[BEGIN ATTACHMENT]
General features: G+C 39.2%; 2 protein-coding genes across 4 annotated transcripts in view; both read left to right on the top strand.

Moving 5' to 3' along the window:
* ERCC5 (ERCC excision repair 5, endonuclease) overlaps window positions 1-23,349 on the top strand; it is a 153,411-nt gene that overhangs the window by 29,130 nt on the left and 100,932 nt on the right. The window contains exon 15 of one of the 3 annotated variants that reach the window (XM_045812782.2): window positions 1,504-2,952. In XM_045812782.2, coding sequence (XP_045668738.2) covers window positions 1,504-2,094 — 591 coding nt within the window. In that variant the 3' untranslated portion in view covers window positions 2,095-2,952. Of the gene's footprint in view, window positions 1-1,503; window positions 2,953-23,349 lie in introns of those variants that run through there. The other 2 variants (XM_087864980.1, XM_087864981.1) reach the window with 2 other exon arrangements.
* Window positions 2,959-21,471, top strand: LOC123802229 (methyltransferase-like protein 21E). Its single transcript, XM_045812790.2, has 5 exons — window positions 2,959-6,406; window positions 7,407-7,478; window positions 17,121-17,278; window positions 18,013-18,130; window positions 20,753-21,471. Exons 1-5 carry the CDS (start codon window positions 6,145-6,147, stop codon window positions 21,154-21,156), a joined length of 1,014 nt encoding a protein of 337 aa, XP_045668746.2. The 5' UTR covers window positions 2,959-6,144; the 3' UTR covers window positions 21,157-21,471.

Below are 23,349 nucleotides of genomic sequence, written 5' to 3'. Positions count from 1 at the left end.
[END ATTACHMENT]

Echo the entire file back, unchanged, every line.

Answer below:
General features: G+C 39.2%; 2 protein-coding genes across 4 annotated transcripts in view; both read left to right on the top strand.

Moving 5' to 3' along the window:
* ERCC5 (ERCC excision repair 5, endonuclease) overlaps window positions 1-23,349 on the top strand; it is a 153,411-nt gene that overhangs the window by 29,130 nt on the left and 100,932 nt on the right. The window contains exon 15 of one of the 3 annotated variants that reach the window (XM_045812782.2): window positions 1,504-2,952. In XM_045812782.2, coding sequence (XP_045668738.2) covers window positions 1,504-2,094 — 591 coding nt within the window. In that variant the 3' untranslated portion in view covers window positions 2,095-2,952. Of the gene's footprint in view, window positions 1-1,503; window positions 2,953-23,349 lie in introns of those variants that run through there. The other 2 variants (XM_087864980.1, XM_087864981.1) reach the window with 2 other exon arrangements.
* Window positions 2,959-21,471, top strand: LOC123802229 (methyltransferase-like protein 21E). Its single transcript, XM_045812790.2, has 5 exons — window positions 2,959-6,406; window positions 7,407-7,478; window positions 17,121-17,278; window positions 18,013-18,130; window positions 20,753-21,471. Exons 1-5 carry the CDS (start codon window positions 6,145-6,147, stop codon window positions 21,154-21,156), a joined length of 1,014 nt encoding a protein of 337 aa, XP_045668746.2. The 5' UTR covers window positions 2,959-6,144; the 3' UTR covers window positions 21,157-21,471.

Below are 23,349 nucleotides of genomic sequence, written 5' to 3'. Positions count from 1 at the left end.